Revealing The Top Five Truths of Retail Media

Retail media is helping to re-shape the retail industry and the advertising space.

Retail Media

Worth a staggering $50 billion, up from $13 billion four years ago, according to Insider Intelligence, the sector goes from strength to strength with a growing number of retailers getting involved – developing their own networks and working with technology partners to deliver a retail media offering.

For retailers and brands, it’s a win-win. Retailers are able to monetise their ecommerce sites through digital advertising and create a better shopper experience. While brands can access retailers’ first-party data and reach consumers more effectively – all the more important in the context of third party cookie deprecation and an increasingly fragmented advertising landscape.

Earlier this year, global advertising and marketing technology company, Epsilon, and retail media platform, CitrusAd, published findings from a global report on The State of Retail Media in 2023. The comprehensive study of retailers and brands looking at the current and future state of retail media was conducted in partnership with Phronesis Partners across 12 countries in early 2023.

In it, we highlighted five key takeaways:

  1. Are Retailers Leaving Money on the Table by Limiting Channels?

Retail media is more than just on-site (on retailers’ own sites) or off-site; it is about giving brands access to all of the channels that retailers use to connect with shoppers. Waiting for customers to visit a retail website is not the most effective strategy so retail media networks that take an omnichannel approach to reach customers wherever they are, means retailers can develop a true advertising business. A unified retail media network has the power to follow the full shopper journey. That means off-site interactions are tied to on-site activity, and vice versa.

  1. Half of Media Networks Don’t Target or Measure Efficiently

Performance improves when marketing is based on a comprehensive understanding of every shopper across every channel. Without being able to see consumers at an individual level, there’s more chance of a poor shopper experience due to over-messaging. Retail media networks must be grounded in a strong, people-based identity solution (not modelling) that goes across multiple channels and devices so they can deliver the levels of personalisation, relevance and performance that brands want.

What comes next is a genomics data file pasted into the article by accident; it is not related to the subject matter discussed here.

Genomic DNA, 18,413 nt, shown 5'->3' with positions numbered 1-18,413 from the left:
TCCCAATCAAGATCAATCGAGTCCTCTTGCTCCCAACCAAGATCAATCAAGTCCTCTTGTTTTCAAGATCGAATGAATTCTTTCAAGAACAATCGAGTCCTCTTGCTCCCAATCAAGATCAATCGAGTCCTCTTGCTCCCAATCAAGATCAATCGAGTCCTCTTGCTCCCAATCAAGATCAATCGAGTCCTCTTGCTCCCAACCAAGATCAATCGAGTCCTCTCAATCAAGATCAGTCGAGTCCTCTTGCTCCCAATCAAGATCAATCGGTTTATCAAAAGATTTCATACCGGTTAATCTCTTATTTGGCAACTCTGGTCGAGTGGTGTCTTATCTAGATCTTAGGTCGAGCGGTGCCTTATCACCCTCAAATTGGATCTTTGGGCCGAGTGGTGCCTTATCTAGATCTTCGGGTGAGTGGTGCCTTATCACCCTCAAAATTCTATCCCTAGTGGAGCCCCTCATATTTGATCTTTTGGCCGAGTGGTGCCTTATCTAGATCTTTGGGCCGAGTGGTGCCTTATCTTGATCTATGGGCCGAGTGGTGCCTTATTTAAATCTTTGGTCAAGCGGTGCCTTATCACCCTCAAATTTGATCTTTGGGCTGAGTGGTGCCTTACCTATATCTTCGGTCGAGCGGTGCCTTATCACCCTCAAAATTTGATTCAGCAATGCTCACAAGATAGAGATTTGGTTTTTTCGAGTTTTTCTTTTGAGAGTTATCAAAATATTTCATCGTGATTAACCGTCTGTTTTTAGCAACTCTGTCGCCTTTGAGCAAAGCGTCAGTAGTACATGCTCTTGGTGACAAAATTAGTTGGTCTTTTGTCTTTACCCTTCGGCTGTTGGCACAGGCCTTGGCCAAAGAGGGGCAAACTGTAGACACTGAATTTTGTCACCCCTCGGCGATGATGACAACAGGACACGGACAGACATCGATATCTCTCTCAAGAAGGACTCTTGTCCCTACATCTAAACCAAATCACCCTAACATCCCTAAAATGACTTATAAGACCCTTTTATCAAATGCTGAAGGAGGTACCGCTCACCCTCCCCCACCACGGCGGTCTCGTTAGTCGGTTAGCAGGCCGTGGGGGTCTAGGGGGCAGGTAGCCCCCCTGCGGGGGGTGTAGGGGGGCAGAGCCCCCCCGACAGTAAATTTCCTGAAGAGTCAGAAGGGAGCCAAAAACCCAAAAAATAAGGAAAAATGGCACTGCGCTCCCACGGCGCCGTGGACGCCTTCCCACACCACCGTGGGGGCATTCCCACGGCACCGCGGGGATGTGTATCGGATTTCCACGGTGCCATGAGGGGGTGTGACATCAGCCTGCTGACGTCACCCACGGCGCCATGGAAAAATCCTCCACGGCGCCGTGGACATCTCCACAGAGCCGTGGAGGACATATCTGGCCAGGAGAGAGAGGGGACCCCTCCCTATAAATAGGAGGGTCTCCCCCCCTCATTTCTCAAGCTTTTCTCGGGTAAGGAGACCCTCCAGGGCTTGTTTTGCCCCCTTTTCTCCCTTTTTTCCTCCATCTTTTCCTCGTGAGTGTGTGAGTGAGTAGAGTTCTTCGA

Brands want to drive sales and performance in their retail media campaigns, not just more impressions. But they also want to create customer loyalty with retail media enabling them to measure data correctly and build smarter loyalty programs.

  1. Retail Media Offers Brands Opportunities to Access First-Party Data

Retail media can be an engine for growth, and retailers’ first-party data is key to this. Data collaboration technologies such as clean rooms empower retailers to manage, organise and enrich their first-party data to make it more valuable to brands they partner with.

Brands and retailers want to be able to collaborate, activate and measure more holistically. Retailers also want to be able to extend their targeted reach off-site and in store.

  1. Retail Media With Multiple Providers Creates Inefficiencies And Poor Experiences

Working with too many providers creates problems for retailers, brands and shoppers. According to the study, nearly two-thirds (64%) of respondents said that media networks with multiple technology providers have a negative impact on shoppers. It can be hard to know which shoppers are interested and which have already been messaged (or want to hear from a brand in the first place) when working with multiple partners. It can lead to wasted impressions and very frustrated shoppers.

So, minimise the number of providers to help improve consistency, measurement and the ability to sequence messages

  1. Advertiser Experience And Inventory Are Key Say Brands and Retailers

Brands want an easy-to-use media network with plenty of inventory – and retailers want to provide it. Among the top priorities for retailers are the quality of advertiser experience and the amount of inventory available (both 78%), while these are also among the top priorities for brands – 70% point to the advertiser experience and 68% to the amount of inventory available.

The retail media market is constantly evolving, and best practices are still being defined. But for now, brands and retailers agree they both need a solution that does a lot of things right.

Alban Villani, Regional CEO for EMEA at CitrusAd